The experience of recovery from the perspective of people with common mental health problems: Findings from a telephone survey

Phil McEvoy, Oliver Schauman, Warren Mansell, Lydia Morris

Research output: Contribution to journalArticlepeer-review


For people with common mental health problems such as depression and anxiety related disorders the understanding of what recovery means and what it may entail is less fully developed than for people with less common mental health problems such as schizophrenia.

The aim of this telephone survey was to obtain a clearer conception and better understanding of the value of recovery from the perspective of service users who have experienced common mental health problems.

Data was collected from telephone interviews with 98 service users using a mixture of quantitative and qualitative methods.

The service users’ quantitative ratings of their subjective improvement indicated that recovery was a state of being that was manifestly different from the experience of being unwell. The data from the qualitative interviews corroborated these findings. A central theme that also emerged from the analysis of the data was that recovery was associated with having a greater sense of balance and control. Service users indicated that this sense of balance and control operated on many levels, however it was most significant in the context of dealing with their most salient concerns and pursuing their personal goals.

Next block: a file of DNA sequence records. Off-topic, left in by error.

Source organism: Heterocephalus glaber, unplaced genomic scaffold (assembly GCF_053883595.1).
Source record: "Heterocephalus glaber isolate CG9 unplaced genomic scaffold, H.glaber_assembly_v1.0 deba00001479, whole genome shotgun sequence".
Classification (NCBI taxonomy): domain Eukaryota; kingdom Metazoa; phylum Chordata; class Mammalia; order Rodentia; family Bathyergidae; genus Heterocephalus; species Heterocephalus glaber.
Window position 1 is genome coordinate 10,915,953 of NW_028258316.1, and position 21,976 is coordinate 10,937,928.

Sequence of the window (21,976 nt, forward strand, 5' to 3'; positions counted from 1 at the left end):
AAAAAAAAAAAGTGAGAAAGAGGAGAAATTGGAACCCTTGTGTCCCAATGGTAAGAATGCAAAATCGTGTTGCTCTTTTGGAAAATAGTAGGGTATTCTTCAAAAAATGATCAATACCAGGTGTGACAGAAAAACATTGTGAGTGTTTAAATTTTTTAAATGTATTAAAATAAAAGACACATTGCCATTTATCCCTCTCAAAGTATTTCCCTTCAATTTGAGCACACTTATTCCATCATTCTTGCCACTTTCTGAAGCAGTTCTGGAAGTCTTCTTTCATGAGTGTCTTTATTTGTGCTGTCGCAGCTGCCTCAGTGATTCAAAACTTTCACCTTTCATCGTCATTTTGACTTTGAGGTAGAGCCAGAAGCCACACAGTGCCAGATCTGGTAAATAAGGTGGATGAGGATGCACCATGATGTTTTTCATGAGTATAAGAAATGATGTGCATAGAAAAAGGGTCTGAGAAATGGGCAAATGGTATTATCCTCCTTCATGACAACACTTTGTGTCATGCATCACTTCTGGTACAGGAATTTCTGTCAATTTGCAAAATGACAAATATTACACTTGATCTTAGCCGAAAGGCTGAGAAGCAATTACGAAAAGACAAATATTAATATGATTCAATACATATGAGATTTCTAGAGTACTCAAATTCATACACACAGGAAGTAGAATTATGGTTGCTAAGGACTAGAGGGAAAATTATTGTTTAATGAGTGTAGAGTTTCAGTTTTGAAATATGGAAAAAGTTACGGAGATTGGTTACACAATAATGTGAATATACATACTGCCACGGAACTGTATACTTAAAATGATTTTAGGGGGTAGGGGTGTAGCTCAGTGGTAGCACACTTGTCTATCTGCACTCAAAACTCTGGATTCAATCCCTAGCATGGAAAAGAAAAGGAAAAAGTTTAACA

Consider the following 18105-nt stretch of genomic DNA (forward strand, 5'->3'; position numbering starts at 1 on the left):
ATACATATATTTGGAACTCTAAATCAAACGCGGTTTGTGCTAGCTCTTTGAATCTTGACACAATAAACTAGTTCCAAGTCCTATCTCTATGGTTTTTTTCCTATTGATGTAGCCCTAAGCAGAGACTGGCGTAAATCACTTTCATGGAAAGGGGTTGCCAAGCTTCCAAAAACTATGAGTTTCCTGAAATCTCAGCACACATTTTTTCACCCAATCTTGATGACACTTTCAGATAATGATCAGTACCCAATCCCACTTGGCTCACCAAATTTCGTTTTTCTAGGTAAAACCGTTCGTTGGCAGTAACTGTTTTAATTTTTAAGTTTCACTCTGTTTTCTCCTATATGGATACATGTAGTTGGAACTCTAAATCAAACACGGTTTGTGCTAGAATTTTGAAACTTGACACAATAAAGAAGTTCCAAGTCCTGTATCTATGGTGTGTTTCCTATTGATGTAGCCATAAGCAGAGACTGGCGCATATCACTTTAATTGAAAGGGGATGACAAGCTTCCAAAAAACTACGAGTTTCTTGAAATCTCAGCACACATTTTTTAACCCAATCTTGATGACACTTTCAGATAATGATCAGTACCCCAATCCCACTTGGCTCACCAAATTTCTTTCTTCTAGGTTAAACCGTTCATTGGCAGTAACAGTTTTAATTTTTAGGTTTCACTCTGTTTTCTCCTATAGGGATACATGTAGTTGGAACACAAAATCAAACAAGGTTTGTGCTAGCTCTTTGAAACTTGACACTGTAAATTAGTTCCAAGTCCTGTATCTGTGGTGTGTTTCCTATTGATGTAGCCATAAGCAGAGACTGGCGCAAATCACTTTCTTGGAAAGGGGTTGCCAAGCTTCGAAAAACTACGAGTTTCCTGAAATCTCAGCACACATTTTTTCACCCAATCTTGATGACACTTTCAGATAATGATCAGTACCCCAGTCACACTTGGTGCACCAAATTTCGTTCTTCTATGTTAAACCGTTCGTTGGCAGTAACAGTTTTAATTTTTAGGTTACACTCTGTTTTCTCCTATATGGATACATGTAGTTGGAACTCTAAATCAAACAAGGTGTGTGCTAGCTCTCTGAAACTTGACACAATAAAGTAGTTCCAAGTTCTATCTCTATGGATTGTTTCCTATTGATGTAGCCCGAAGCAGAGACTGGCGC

More emphasis may need to be placed on enabling service users to identify their salient concerns and pursue their personal goals in order to give them the sense of balance and control they are looking for.
Original languageEnglish
Pages (from-to)1375-1382
Number of pages8
JournalInternational Journal of Nursing Studies
Issue number11
Early online date12 Jul 2012
Publication statusPublished - Nov 2012


  • Balance
  • Common mental health problems
  • Control
  • Recovery
  • Service user perspective

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